violence later on. I wrote a play a \\ ' ' few years back in Dublin where the 3'; male character is on the verge of ' " beating his wife and there were people laughing. I thought it very disturbing but at the same time I couldn’t go round the audience saying “That wasn’t funny. you’re r not supposed to laugh.”’
Mind you, Doyle once wrote a farce about three Dublin lads kidnapping a bishop and was roundly condemned by a Church elder for encouraging the abduction of clergy. For a writer whose every word has been lauded to the heavens in Britain. there’s a distinct air of the prophet never welcome in his ," homeland about his reception in - Ireland. where each triumph is subjected to patrician disapproval. ‘lf you’re doing something in Ireland there is this attitude that you have to show the country in its best light.’ he says. ‘You let the side down if you roll away the stone and look at what’s underneath. There will be a certain negative reaction for sure. but when I published The Van I didn’t get one good review in Ireland. but people on the street were reading
Roddy Doyle: ‘lt’s very hard to express my delight at a series that shows a man beating his wife in front of his children.’
it and enjoying it. So with this there might be a snooty reaction from the press and a fairly loud reaction from people who are ; watching it.’ r‘ With Famin Doyle isn’t so much - waiting for the reviews as anticipating ‘ what viewers are going to be saying in the streets and the pubs. Even in an increasingly fragmented TV culture. great TV drama has the capacity to ' become a national talking point (GBH and To Play The King being the most recent examples). We’re back in Blackstuﬂ territory again. ‘I remember when Boys From The Blackstujf was on. everybody was arguing about it the day after.’ he says. ‘lt was the same in Ireland when The .S‘nappcr was broadcast last April. everybody was talking about it. One of the good things ' about doing this four-part series is that it might become a topic ofconversation on the Monday morning. it might generate hostility. I’m curious to see what happens}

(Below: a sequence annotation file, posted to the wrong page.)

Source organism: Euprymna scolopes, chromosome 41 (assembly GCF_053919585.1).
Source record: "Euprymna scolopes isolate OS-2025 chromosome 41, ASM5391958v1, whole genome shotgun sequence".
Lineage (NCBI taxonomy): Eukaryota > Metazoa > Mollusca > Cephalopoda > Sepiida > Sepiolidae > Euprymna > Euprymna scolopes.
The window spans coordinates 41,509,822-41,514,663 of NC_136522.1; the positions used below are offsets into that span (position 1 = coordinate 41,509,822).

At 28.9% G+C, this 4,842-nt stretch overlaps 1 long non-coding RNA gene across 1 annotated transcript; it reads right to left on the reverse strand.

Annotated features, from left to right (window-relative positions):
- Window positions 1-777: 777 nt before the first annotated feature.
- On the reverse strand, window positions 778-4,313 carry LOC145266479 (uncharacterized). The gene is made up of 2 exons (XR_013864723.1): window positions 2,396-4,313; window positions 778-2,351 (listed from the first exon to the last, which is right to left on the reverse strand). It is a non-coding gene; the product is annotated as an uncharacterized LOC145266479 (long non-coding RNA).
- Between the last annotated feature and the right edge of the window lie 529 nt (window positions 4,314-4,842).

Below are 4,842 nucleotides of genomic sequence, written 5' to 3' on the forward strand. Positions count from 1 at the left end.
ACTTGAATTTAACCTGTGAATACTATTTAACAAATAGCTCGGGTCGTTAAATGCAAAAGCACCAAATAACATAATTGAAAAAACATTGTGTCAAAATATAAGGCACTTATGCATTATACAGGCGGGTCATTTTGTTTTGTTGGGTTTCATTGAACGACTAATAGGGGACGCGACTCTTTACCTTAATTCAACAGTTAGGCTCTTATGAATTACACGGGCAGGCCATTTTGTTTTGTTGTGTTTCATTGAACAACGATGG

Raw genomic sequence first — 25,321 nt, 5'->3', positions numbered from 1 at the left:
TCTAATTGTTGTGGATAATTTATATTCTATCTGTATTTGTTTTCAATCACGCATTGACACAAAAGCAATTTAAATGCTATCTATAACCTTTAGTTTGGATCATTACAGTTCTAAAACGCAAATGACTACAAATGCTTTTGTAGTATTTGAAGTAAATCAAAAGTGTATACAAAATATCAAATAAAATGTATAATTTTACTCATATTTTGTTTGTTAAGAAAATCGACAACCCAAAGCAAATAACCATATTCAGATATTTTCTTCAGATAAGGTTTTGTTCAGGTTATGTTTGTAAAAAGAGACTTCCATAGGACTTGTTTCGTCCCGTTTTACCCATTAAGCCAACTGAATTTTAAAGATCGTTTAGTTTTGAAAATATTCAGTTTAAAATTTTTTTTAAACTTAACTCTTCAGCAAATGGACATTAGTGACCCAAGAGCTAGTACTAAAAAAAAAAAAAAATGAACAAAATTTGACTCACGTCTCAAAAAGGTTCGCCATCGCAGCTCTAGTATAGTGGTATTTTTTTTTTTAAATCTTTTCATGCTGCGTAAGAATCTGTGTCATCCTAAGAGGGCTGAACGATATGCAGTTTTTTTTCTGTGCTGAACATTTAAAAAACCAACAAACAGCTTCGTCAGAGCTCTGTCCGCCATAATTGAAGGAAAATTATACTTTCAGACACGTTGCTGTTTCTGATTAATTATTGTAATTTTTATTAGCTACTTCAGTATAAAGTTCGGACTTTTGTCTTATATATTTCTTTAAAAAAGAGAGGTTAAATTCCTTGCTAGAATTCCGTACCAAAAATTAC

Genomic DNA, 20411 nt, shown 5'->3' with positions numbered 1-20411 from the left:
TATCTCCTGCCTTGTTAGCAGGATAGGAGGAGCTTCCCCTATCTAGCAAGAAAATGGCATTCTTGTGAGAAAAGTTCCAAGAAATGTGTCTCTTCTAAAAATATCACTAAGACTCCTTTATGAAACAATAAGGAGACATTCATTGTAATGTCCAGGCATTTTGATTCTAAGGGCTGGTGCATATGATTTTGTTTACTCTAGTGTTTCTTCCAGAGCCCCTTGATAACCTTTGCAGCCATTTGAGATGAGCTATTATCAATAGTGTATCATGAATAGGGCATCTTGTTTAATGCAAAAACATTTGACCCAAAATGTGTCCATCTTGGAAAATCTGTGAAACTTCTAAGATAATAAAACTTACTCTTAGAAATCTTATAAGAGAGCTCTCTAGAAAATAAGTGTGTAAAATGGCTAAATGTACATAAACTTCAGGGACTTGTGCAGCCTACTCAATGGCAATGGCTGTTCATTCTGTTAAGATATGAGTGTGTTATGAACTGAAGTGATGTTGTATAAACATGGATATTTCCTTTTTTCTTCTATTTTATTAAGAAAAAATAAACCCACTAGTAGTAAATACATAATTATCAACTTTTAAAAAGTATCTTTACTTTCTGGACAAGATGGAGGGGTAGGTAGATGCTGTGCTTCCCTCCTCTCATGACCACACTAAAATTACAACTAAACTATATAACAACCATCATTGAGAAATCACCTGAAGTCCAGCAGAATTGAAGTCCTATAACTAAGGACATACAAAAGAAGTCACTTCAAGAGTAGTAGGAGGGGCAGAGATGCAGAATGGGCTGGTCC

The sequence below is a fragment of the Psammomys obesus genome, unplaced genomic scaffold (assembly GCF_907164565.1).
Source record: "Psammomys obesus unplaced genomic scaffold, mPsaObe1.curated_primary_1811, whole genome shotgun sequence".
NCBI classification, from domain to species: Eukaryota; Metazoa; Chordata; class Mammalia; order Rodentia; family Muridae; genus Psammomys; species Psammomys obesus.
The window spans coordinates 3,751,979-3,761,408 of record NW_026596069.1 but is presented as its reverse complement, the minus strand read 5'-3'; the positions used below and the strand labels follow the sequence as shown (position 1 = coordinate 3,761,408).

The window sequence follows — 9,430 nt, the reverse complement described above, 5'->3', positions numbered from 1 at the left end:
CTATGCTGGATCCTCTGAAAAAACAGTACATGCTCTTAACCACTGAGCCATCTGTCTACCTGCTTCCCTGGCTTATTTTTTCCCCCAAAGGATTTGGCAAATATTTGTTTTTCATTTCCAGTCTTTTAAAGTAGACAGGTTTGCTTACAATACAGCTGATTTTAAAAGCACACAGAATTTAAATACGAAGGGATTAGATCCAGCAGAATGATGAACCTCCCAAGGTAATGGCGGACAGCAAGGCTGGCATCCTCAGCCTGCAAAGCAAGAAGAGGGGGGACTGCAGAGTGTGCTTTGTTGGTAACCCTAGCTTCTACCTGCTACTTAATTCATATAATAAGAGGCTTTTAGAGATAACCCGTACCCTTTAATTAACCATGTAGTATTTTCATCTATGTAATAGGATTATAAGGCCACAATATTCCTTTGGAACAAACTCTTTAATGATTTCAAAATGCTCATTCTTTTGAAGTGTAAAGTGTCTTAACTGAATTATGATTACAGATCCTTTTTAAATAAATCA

In terms of Doyle’s past work. Famin ”' hangs tougher than the rest. lt’s undeniably painful viewing. although redeemed by the ' writer’s obvious sympathy for his charac- ters. In the last two episodes he even offers some glimpses ofhope in the midst of all the violence and frustration. ‘I wouldn’t want to keep things sinking down and down. because at heart I’m quite an optimist. My general picture ofthe state of Ireland or the state of the world might be quite pessimistic. but personally I’m always looking for glimpses of hope. I wouldn’t wish that existence on that family for the rest of their ﬁctional lives.’
In the end Famin is a remarkable piece of TV. all the more valu- .' able because it is so out of synch with the \ current vogue for \ lightweight. light entertainment laugh- ter-led drama. As well ' as Bleasdale. Family ' recalls the kitchen-sink plays ofthe 60s and 70s. when it wasn’t unfash- ionable to have a social conscience. Doyle is rightly proud of it and of its subject matter. ‘lt’s very hard to express my delight — and I am delighted with it — at a _ series that shows a man beating his wife in front of his children. But it was always in me. and this was just the opportunity to get it out.’ poignant irony that it should be left up to one of the funniest writers in the language to create a drama so serious and powerful. D Family begins on BBC 1 on Sunday 8 May.
The List 6—19 May I994 7